• Like 3
Link to comment
Share on other sites

I'm not in great position to answer your question. However, after 1000+ hours of Minelab Equinox operation, including using the pinpoint function with more than half of the targets investigated, I still find it puzzling and even occasionally frustrating.  I'm glad you brought this up and I'm going to sit back and read replies before chiming it.  (I'm talking about replies which directly address the question; less interested in those that argue for other pinpoint methods even though those are 'tools' that should be in everyone's 'toolbox'.)



  • Like 1
Link to comment
Share on other sites

I think the perception that the pinpoint function does not work well on the Nox is both Right and Wrong.

As I understand it the De-Sensitizing or Re-Zeroing during pinpointing is suppose to be automatic at least to a degree, However that Automatic Resetting works slowly and poorly. But Re-Pushing the pinpoint button as needed manually works just fine. Just remember to move towards the target slow as you repeat the Zero Point, AND be careful to kept the same height, the system essentially does not know the difference between being closer to the target side to side and up and down.  Overall manually Re-Zeroing is much like most separate pinpointers, you re-zero as you get closer to the target.

As a side note. -- that new 5x10 Coiltek coil has unusually sensitive pointed ends, by that I mean it will detect even small targets with the tips of the small ends ( just not as far away as being in the center of the coil ). SO you can often turn your coil 90 degs and use the very end of the coil as a pinpointer.!  Just keep in mind doing that will have limited depth. But that can also tell you that the target is not very deep.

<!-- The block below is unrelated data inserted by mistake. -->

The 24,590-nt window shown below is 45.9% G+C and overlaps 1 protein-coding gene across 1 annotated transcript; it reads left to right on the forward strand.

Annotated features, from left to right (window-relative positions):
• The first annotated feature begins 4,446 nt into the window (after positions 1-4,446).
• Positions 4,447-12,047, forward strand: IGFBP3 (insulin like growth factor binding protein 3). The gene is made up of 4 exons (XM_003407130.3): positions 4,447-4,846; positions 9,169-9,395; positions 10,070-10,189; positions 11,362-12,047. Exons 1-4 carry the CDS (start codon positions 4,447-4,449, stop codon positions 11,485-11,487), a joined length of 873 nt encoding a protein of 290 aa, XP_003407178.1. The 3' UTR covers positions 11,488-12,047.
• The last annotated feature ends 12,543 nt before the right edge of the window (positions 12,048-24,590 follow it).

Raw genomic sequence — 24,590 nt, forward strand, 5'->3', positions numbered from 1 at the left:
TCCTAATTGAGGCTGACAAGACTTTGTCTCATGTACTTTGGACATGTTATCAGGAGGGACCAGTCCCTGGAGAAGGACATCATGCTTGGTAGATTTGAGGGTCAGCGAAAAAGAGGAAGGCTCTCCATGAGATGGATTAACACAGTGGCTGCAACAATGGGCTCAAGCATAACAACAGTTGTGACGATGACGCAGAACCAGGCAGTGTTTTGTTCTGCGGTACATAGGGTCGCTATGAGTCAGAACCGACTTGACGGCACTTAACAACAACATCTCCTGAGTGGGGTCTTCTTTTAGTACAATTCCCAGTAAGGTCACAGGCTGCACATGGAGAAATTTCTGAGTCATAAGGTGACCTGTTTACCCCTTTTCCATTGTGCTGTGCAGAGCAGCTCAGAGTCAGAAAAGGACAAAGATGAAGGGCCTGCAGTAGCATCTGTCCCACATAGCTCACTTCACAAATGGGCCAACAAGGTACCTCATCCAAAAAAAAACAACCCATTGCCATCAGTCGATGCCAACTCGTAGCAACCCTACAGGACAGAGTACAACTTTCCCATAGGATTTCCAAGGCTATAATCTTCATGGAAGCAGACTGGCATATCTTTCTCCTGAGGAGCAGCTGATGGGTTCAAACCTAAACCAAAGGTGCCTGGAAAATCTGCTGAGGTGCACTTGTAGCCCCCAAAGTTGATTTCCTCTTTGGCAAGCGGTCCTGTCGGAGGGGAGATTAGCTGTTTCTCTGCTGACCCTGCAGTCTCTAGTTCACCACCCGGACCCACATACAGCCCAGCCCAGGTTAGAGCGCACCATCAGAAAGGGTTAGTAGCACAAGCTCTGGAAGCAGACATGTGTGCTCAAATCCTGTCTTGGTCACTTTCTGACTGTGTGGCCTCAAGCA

• Like 3
Link to comment
Share on other sites

12 hours ago, Knomad said:

As a side note. -- that new 5x10 Coiltek coil has unusually sensitive pointed ends, by that I mean it will detect even small targets with the tips of the small ends ( just not as far away as being in the center of the coil ). SO you can often turn your coil 90 degs and use the very end of the coil as a pinpointer.!  Just keep in mind doing that will have limited depth. But that can also tell you that the target is not very deep. 

Thanks for that tip. I hadn't noticed that before, but saw it happen in a sand volleyball court this week. The 10x5 picked out a tiny target in the sand that I couldn't find with my handheld pinponter. So while trying to re-pinpoint the target with the Nox, I inadvertently found it with the tip of the coil. It was a little push-on earring back for a stud earring. I tested it on my pinpointer and could only detect it if it was touching the side of the tip, and only if the flat part was touching it. The 10x5 picked it up with no problem regardless of the earring back's orientation. 

  • Like 3
Link to comment
Share on other sites

On 10/21/2021 at 9:20 PM, Mr Swing king said:

I also remember Clive mentioned the equinox has ratcheting pinpoint? Could someone demonstrate how to do that?

I know diddly-squat about electronics, so here is my best explanation of ratchet pinpointing. This was also called (and electronically controlled by) VCO i.e. Voltage Controlled Oscillation. So this basically means the electronics are tuned to push voltage to an oscillator device (internal to the detector) --- the closer to target, the more electronic feedback (signal strength) being received drives the oscillator higher and higher in pulses. The White's XLT I used back when had a function setting that would turn off the ratcheting of VCO, but still allowed the pitch and volume to get higher when you were directly over target. I use the EQ 800 and cannot hear any 'ratcheting' but I definitely can hear the gain in volume and pitch when in pinpoint mode and I have center just in front of stem; using the 6" coil. I understand that different sized coils and designs will change the performance a bit from coil to coil. The 11" coil was and still is a mother-bear for me to pinpoint with in dense trash parks and when detecting parking strips too. Wiggle is the word with Double-D coils, so you advance forward and back, move around 20 degrees or so and repeat and where the coil comes off the sound from 2 or 3 angles, this will be the sweet spot for center. I hope this helps rather than confuses you. Happy Hunting